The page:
week .and he used my name as his pub
lishei' until he sold the paper.
"Then I subbed on the dailies un
til four printers started a little daily
paper called the Journal. Setting the
type was the main thing then, as thero
was no telegraphic news to pny for,
and so I was taken into partnership on
the payment of a small sum-between
$100 and $200, if I remember correct
"I worked trying to found the Jour
nal until my clothes were in rags and
the toes of my shoes were ont. I slept
in the office and did the best I could
to economize, but finally I ran into
debt $30 for my wash bill. What final
ly broke us up was the threat of civil
war, which created great excitement
and made the news which came from
the East by pony express an absolute
necessity. As we did not have it we
were forced ont.
"It was whilo in these straits that'I
first met thc lady who is now my wife.
Her people did not regard me with
favor under tho circumstances, and I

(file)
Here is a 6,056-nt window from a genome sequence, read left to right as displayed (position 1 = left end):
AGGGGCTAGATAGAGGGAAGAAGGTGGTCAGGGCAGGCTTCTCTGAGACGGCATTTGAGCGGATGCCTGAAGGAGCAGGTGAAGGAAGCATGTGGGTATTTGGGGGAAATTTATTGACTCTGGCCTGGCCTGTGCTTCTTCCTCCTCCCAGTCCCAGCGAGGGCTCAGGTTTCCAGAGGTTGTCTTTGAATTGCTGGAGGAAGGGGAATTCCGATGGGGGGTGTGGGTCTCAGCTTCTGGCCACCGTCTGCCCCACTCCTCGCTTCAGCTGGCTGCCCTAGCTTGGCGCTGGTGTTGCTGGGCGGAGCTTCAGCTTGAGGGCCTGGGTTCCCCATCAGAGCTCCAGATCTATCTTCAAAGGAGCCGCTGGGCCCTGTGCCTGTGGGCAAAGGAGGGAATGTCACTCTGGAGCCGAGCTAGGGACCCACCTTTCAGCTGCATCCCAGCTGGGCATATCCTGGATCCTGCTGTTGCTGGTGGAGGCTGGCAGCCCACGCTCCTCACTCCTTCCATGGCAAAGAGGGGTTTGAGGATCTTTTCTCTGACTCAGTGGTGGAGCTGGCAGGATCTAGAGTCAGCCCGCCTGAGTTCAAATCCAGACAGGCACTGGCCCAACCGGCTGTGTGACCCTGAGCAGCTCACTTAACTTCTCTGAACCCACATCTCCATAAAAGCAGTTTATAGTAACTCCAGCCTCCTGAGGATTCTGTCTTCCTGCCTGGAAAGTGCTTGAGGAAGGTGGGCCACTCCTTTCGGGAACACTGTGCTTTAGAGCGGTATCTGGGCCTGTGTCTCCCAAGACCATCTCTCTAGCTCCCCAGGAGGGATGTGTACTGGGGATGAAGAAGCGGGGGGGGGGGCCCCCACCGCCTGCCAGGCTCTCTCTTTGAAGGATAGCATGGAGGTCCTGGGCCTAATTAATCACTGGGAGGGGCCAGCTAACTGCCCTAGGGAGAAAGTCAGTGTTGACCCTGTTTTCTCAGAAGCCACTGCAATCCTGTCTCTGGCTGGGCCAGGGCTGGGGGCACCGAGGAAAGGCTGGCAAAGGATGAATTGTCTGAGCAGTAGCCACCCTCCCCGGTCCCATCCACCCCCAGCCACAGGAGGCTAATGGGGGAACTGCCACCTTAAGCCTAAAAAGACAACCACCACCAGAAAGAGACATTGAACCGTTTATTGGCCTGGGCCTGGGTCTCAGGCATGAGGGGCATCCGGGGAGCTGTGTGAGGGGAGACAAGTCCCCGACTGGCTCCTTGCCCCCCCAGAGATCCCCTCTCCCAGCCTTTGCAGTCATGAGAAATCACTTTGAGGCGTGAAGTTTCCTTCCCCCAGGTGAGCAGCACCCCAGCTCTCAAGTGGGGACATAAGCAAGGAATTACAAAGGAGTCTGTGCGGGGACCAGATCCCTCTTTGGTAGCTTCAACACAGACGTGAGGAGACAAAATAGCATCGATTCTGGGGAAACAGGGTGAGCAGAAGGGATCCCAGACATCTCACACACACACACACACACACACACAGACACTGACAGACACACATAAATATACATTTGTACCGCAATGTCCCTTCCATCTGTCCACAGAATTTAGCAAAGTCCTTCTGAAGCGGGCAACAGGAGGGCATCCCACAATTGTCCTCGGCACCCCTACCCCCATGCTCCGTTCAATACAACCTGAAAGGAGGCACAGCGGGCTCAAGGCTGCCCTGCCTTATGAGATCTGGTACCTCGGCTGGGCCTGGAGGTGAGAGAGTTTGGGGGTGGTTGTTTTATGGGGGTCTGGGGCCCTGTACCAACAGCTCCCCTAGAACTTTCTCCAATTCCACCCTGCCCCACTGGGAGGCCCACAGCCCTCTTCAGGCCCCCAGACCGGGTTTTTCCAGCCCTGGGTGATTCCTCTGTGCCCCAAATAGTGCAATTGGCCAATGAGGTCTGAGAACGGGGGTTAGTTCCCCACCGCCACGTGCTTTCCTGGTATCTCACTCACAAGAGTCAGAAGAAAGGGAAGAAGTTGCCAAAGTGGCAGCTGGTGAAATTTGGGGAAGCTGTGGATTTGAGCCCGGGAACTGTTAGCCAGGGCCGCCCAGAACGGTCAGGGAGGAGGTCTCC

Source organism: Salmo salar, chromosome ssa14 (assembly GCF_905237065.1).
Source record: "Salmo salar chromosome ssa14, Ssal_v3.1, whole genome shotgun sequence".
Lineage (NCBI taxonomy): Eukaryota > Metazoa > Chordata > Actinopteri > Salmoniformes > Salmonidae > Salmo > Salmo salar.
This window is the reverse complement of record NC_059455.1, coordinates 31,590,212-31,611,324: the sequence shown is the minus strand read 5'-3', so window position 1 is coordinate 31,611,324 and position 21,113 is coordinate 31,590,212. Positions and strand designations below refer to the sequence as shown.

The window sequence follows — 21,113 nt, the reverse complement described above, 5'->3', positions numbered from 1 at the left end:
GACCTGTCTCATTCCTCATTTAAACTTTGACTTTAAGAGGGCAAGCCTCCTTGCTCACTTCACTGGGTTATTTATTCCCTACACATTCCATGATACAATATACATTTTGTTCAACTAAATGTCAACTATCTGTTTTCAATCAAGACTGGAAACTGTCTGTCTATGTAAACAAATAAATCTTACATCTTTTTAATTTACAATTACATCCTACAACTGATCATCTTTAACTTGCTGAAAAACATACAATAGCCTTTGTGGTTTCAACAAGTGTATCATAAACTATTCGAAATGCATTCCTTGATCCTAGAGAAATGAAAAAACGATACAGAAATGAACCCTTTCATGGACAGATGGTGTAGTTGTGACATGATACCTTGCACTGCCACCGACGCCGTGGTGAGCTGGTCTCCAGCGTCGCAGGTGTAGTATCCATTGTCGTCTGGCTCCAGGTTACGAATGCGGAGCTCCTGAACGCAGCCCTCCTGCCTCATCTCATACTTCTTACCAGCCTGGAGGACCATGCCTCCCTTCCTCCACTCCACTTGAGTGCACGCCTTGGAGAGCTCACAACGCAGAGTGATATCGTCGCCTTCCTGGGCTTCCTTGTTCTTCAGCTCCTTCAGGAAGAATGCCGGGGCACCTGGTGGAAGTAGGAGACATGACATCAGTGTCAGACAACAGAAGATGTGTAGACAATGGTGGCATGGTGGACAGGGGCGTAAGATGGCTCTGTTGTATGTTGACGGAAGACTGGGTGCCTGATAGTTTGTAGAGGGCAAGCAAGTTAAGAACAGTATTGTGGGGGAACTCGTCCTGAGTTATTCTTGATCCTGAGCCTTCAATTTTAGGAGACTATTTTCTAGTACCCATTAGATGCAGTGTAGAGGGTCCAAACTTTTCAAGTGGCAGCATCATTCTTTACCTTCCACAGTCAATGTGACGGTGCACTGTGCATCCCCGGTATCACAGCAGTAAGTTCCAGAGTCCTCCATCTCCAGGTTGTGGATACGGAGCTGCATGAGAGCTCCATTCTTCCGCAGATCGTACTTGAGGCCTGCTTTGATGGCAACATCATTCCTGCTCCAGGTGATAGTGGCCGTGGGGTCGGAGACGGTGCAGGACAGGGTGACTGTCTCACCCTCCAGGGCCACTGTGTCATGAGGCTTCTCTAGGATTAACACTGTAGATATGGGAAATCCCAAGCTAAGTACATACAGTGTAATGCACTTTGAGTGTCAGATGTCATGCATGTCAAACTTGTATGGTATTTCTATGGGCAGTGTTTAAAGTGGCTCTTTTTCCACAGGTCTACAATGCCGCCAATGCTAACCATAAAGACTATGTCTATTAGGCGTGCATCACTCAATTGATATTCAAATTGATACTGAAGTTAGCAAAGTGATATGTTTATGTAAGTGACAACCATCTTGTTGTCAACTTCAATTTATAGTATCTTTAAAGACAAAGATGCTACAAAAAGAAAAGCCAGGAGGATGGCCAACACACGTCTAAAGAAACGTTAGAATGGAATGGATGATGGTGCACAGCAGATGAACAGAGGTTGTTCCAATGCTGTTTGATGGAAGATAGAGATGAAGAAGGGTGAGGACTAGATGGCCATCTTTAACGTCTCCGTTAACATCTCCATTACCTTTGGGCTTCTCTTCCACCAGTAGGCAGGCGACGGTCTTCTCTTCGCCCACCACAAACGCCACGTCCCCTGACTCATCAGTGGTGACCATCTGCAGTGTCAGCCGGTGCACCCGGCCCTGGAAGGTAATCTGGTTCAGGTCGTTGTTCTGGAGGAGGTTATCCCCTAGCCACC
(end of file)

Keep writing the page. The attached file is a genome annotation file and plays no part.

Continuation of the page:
HCMH 1 G,F. DR t, e
. NH.> STUOY
hardly blame them, but the young
lady liked me, and jn'omised to marry
me. I had nothing, but my friends
fixed everything for the wedding, and
boarding-house, where I was ac
quainted, agreed to credit us for two
weeks' board. As soon as we were
married my wife and I went there.
Xext morning I got up at G o'clock
aud started out to fiud work on nn
afternoon paper. I did not get it, but
I finally found work on the morn
ing papers, and wc paid our board.
"My next move was to Sacramento,
where I worked on tho Sacramento
Union and did well. I sent for my
wife, and it was there that my first
child, Henry George, Jr., was born.
I disagreed with the foreman of the
office, and after doing so returned to
San Francisco and with two other
printers started a job office. I came
near starving to death, aud at one time
I was so close to it that I think I
should have done so but for tho job of
printing a few cards which enabled us
to buy a little corn meal. In this
darkest time of my life my second
child was born. I gave up the job
office aud went back to subbing, man
aging to make a living that way until
I began writing.
"Tho first thing I ever wrote for a
newspaper was a story sent back to
Philadelphia of how we had buried a
mau who died of yellow fever on the
voyage when wo were near Monte
video. About this time Lincoln was
assassinated, and I wrote au article on